Featured image: CGI reconstruction of the London.
Most of the warships, especially the very largest, would have been built in the royal dockyards, since no other yards had the infrastructure or the manpower to support such endeavours. Historians think that scaled plans were being used by the 17th Century. During construction in English yards, the main frames were all fastened to the keel and raised before work began on floors and planking. Each frame was made of three main sections; the floor timbers crossing the keel, the futtocks below the waterline, and the top timbers. The planking process progressed roughly at the same time as framing, being reinforced with bands of timber than ran the entire length of the hull.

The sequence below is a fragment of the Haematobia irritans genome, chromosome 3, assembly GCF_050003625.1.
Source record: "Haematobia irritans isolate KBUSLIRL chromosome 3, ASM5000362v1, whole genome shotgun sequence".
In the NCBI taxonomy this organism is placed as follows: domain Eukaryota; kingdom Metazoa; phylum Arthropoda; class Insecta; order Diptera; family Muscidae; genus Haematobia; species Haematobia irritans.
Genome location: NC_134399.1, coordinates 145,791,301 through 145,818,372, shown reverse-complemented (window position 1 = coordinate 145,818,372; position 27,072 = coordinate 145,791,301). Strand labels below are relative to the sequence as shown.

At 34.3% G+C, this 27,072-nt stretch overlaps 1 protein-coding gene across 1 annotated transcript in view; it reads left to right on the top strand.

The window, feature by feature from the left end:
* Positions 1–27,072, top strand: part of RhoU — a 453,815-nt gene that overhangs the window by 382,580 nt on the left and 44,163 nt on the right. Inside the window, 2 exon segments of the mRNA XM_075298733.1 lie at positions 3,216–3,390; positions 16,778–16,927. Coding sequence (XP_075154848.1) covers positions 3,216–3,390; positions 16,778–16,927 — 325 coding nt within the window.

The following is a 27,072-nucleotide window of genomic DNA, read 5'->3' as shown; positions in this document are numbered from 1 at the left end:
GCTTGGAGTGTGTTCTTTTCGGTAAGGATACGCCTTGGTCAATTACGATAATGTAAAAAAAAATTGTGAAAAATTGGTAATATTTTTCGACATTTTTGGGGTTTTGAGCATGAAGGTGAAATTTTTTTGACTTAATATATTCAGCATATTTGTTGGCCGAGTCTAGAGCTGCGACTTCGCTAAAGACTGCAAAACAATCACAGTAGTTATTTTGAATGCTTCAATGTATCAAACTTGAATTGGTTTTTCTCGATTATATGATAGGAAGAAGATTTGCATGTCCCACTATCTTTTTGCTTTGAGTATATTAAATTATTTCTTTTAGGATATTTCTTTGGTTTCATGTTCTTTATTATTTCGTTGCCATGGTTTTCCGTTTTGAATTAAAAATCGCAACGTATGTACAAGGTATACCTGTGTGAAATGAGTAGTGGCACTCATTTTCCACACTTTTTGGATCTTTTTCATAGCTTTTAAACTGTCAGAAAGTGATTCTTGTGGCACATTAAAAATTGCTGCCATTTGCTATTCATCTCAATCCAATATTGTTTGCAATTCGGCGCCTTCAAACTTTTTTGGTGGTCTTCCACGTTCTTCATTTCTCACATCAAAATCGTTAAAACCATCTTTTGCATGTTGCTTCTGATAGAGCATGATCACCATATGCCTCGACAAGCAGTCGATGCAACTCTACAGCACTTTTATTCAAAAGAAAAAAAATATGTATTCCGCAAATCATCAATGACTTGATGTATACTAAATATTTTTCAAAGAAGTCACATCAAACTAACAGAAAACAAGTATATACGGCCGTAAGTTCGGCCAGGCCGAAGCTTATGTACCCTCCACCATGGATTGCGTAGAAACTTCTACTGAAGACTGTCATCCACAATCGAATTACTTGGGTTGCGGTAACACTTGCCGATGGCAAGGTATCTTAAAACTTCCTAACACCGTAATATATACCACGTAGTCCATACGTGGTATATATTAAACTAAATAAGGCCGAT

The most common type of fastening on warships was the ‘treenail’ which was a wooden peg slotted into a hole. Gunports (holes for the cannons to fire out of) were cut in the planks on the sides of the ship. To make the hulls strong and watertight, they were caulked (sealed) with oakum, a substance made from old sails and ropes boiled down. Planks were coated with ‘white stuff’, a substance made from resin, brimstone and oil. Deck beams inside the ship would have been supported by pillars, with a lattice framework fitted over them to form the decks. The whole structure had to be strong enough to support the immense weight of the ship’s ordnance and to withstand the force of the cannons firing.